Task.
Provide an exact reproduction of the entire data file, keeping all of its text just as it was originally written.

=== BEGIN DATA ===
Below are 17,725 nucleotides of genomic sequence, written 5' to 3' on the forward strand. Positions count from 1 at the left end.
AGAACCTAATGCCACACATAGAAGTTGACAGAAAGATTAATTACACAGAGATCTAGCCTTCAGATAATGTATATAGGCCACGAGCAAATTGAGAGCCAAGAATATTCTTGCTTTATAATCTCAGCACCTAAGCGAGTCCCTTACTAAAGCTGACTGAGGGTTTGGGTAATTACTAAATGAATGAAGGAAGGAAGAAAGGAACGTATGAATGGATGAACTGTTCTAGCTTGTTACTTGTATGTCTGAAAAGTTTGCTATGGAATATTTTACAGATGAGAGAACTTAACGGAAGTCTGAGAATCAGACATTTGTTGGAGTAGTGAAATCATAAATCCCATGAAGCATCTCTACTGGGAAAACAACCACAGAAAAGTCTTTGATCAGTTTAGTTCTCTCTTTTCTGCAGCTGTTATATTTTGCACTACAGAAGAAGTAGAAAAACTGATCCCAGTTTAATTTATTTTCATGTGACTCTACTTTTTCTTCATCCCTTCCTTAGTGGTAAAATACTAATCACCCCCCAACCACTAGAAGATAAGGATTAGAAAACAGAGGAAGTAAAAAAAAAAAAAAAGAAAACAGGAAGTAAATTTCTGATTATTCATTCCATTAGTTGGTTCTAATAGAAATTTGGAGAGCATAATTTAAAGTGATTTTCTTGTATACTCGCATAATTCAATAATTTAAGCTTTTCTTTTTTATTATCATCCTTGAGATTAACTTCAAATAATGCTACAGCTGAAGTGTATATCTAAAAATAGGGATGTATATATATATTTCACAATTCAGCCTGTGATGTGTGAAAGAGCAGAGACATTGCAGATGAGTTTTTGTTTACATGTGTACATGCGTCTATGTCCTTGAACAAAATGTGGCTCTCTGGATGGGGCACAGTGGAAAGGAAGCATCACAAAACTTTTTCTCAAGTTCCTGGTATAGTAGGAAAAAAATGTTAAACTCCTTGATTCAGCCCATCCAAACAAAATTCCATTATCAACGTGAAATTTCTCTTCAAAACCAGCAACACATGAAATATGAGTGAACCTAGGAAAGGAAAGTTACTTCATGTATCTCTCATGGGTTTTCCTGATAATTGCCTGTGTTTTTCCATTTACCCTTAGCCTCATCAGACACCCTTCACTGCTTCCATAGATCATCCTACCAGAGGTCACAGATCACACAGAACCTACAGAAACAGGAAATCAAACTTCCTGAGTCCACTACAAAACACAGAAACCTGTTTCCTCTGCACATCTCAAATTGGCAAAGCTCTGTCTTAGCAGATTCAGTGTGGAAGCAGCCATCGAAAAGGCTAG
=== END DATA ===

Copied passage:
Below are 17,725 nucleotides of genomic sequence, written 5' to 3' on the forward strand. Positions count from 1 at the left end.
AGAACCTAATGCCACACATAGAAGTTGACAGAAAGATTAATTACACAGAGATCTAGCCTTCAGATAATGTATATAGGCCACGAGCAAATTGAGAGCCAAGAATATTCTTGCTTTATAATCTCAGCACCTAAGCGAGTCCCTTACTAAAGCTGACTGAGGGTTTGGGTAATTACTAAATGAATGAAGGAAGGAAGAAAGGAACGTATGAATGGATGAACTGTTCTAGCTTGTTACTTGTATGTCTGAAAAGTTTGCTATGGAATATTTTACAGATGAGAGAACTTAACGGAAGTCTGAGAATCAGACATTTGTTGGAGTAGTGAAATCATAAATCCCATGAAGCATCTCTACTGGGAAAACAACCACAGAAAAGTCTTTGATCAGTTTAGTTCTCTCTTTTCTGCAGCTGTTATATTTTGCACTACAGAAGAAGTAGAAAAACTGATCCCAGTTTAATTTATTTTCATGTGACTCTACTTTTTCTTCATCCCTTCCTTAGTGGTAAAATACTAATCACCCCCCAACCACTAGAAGATAAGGATTAGAAAACAGAGGAAGTAAAAAAAAAAAAAAAGAAAACAGGAAGTAAATTTCTGATTATTCATTCCATTAGTTGGTTCTAATAGAAATTTGGAGAGCATAATTTAAAGTGATTTTCTTGTATACTCGCATAATTCAATAATTTAAGCTTTTCTTTTTTATTATCATCCTTGAGATTAACTTCAAATAATGCTACAGCTGAAGTGTATATCTAAAAATAGGGATGTATATATATATTTCACAATTCAGCCTGTGATGTGTGAAAGAGCAGAGACATTGCAGATGAGTTTTTGTTTACATGTGTACATGCGTCTATGTCCTTGAACAAAATGTGGCTCTCTGGATGGGGCACAGTGGAAAGGAAGCATCACAAAACTTTTTCTCAAGTTCCTGGTATAGTAGGAAAAAAATGTTAAACTCCTTGATTCAGCCCATCCAAACAAAATTCCATTATCAACGTGAAATTTCTCTTCAAAACCAGCAACACATGAAATATGAGTGAACCTAGGAAAGGAAAGTTACTTCATGTATCTCTCATGGGTTTTCCTGATAATTGCCTGTGTTTTTCCATTTACCCTTAGCCTCATCAGACACCCTTCACTGCTTCCATAGATCATCCTACCAGAGGTCACAGATCACACAGAACCTACAGAAACAGGAAATCAAACTTCCTGAGTCCACTACAAAACACAGAAACCTGTTTCCTCTGCACATCTCAAATTGGCAAAGCTCTGTCTTAGCAGATTCAGTGTGGAAGCAGCCATCGAAAAGGCTAG